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The Pamphlet Collection of Sir Robert Stout: Volume 70


page 7


Richard Cobden and John Bright proved it when they moved England to repeal the corn laws; Mr. Gladstone, in his Midlothian campaign, almost single-handed winning victory for the Liberal party, proved it; Sepoy leaders proved it when they inflamed the native mind about greased cartridges, and caused the great mutiny; Garibaldi proved it when he stirred the hearts of nations, and won Italian unity. Yes; people may "pooh-pooh" sentiment, but it sways the world to-day. It may be used for the weal or woe of nations; it may prove to be like the beneficence of heaven or the malevolence of hell.

Despise sentiment? The flag of Old England, which has "braved a thousand years the battle and the breeze," is only a bit of rag, but the proudest nations salute and respect it, and brave troops glory to die for it.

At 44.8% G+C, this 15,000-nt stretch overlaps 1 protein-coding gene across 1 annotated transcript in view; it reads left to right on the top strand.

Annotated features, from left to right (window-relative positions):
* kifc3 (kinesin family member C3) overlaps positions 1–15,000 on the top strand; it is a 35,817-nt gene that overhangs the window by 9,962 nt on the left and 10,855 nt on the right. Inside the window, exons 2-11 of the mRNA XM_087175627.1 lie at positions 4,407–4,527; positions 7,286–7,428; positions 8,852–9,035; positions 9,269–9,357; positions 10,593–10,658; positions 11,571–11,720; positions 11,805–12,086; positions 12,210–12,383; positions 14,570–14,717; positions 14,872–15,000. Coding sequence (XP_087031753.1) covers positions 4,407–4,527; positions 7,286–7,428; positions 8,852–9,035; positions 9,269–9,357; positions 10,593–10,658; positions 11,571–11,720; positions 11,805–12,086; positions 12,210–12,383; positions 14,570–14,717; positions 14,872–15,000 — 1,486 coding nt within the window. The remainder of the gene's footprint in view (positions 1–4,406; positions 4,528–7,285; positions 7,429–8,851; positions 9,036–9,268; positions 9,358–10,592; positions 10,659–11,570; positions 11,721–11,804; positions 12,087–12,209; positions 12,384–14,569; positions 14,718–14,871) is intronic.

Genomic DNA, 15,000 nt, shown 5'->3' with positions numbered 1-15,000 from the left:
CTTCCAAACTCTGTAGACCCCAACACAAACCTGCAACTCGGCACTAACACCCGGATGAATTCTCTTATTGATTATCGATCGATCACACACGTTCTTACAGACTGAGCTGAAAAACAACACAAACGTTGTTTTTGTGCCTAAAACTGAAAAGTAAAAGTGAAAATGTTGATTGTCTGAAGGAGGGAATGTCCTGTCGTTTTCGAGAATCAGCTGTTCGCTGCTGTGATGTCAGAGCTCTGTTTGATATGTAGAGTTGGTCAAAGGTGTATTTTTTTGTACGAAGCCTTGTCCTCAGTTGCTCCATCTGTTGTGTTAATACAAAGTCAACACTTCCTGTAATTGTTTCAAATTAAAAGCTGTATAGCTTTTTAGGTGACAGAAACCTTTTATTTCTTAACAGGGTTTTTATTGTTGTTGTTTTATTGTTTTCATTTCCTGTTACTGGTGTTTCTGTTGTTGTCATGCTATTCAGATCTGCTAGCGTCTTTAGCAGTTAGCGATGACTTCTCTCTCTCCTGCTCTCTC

The outburst of loyalty when the Earl of Onslow left New Zealand was only sentiment, but it proclaimed to the world our devotion to the Crown and Throne of England. Such sentiment is a greater defence of our shores than our forts and armed leviathans. A nation without a national sentiment is united with a rope of sand; with it the nation's bulwarks are the bared breasts of its bravest manhood. Sentiment inspired a little band of Spartans to defend the Pass at Thermopylae against a host; it nerved Jewish patriots to defend their temple and country against Titus and his legions; it nerved Wallace at Stirling, and Bruce at Bannockburn; it inspired the Light Brigade at Balaklava, and the heroes at Rorke's Drift; and it has nerved soldiers for the forlorn hope. It was but sentiment that induced universal tokens of grief throughout the Empire when the Duke of Clarence died, but it did more than doubling the army and navy would have done to establish the English Throne.